THE importance of the SNP's independence White Paper is underlined today by a new poll showing half of all voters want more information on the economy and jobs as the debate on ­Scotland's future progresses.

The latest TNS BMRB poll also found support for a Yes vote remained on 25%, unchanged from September.

Backing for a No vote slipped one percentage point to 43%, while the number of don't knows rose by the same amount to 32%.

As in previous polls, women were less likely than men to back a Yes vote.

Support for independence stood at 19% among women, compared with 31% among men. A total of 46% of women said they planned to vote No, with 35% undecided. The figures compared with 39% of men opposed to independence and 30% unsure how to vote.

The picture was largely unchanged despite voters being surveyed in the aftermath of the SNP's conference last month, which ensured Alex Salmond and independence were at the top of the news agenda. The First Minister was also playing a role in efforts to save the Grangemonth petrochemicals plant at the time.

If the positive ­publicity failed to boost support for a Yes vote, the clamour for more information revealed by the poll highlighted the importance to the SNP of the Scottish Government's eagerly-awaited White Paper on independence on November 26.

Deputy First Minister Nicola Sturgeon used her conference speech to promise that the detailed blueprint would contain all the answers on how an independent Scotland would work.

The poll of 1010 adults found 49% - including Yes, No, and undecided voters - wanted more information on the economy and jobs.

More than one-third (37%) wanted to know more about pensions and benefits and 31% sought more information on taxes. Other issues included ­immigration (22%); Scotland's share of the UK national debt (20%) and defence (18%).

Fewer people (13%) said they needed details on currency after weeks of debate about the SNP's plan to seek a monetary union with the UK to keep the pound.

Only 4% wanted to know more about the monarchy as Nationalists have established their plan to keep the Queen as head of state.

The TNS BMRB survey, conducted between October 20 and 30, found younger voters were more likely to want answers on a range of issues, with 58% of 16- to 34-year-olds wanting more information on the economy and jobs.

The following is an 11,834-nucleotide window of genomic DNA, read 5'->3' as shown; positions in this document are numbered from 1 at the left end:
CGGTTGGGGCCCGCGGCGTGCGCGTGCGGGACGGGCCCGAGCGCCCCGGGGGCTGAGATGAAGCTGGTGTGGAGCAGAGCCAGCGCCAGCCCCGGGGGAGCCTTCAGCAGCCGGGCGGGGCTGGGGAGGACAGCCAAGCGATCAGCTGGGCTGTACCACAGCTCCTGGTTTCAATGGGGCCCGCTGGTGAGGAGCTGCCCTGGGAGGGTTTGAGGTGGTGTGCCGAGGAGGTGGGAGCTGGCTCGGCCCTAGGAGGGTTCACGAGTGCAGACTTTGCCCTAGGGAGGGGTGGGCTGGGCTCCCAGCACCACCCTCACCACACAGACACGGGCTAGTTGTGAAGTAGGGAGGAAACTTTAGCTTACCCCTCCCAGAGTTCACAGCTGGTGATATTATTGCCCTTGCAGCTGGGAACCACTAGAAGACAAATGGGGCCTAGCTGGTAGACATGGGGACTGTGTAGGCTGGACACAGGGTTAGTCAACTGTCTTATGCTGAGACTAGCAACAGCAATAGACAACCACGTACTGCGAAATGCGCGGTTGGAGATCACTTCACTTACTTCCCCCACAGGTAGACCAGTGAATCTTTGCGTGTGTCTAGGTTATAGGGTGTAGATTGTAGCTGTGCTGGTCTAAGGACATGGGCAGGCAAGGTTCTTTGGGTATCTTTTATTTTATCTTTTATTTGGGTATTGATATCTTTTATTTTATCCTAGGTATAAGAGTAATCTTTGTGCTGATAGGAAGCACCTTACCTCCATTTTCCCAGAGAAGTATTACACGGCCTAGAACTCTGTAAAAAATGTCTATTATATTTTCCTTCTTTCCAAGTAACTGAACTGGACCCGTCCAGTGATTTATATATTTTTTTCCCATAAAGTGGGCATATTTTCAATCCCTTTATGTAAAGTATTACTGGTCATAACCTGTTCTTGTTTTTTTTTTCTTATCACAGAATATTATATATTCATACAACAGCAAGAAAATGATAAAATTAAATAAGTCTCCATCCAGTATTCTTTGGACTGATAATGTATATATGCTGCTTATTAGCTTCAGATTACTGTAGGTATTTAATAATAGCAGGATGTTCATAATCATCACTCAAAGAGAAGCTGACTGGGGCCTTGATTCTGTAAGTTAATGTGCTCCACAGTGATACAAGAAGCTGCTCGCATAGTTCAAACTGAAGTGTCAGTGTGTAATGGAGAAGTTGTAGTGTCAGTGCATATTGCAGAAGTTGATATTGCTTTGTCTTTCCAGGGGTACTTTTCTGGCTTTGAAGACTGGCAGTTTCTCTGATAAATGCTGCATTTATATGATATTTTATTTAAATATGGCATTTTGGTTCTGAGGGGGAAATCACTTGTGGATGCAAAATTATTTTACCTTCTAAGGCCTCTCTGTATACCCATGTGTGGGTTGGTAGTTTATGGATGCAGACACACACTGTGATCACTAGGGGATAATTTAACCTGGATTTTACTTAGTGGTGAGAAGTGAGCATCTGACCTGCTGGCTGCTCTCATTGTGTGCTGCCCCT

Tom Costley, head of TNS ­Scotland, said: "Having previously highlighted that many feel they are lacking information, this clearly shows financial issues are of greatest concern to the voters.

"The high number of don't knows suggests that both sides need to do much more to ensure that people are confident about the implications of their vote for their financial future."

The survey also suggested there could be a high turnout, with two-thirds (66%) of adults saying they are certain to vote, and a further 14% very likely to vote.

The figure compares with a turnout of 50.4% in the 2011 elections to the Scottish Parliament, and the 63.8% Scottish turnout in the 2010 General Election.

Among those saying they are certain to vote, 29% intend to vote Yes and 47% plan to vote No. Nearly one-quarter of certain voters (24%) remained undecided.

A Yes Scotland campaign spokesman said: "We know from our own research, which is far more exploratory and detailed than conventional binary polling, that the more people learn about the benefits of independence the more likely they are to vote Yes.

"We also know most Scots want decisions over vital issues such as taxation, pensions and welfare to be taken in Scotland rather than at Westminster. Between now and the only poll that really counts we will be doubling our efforts to provide people with all the quality information they need to help them make a properly informed decision."

Blair McDougall, campaign director of the Better Together campaign, described the poll as encouraging. But he added: "With so many people yet to make up their mind it is still all to play for.

"People rightly want more information about the consequences of separation on pensions, benefits, mortgages and savings."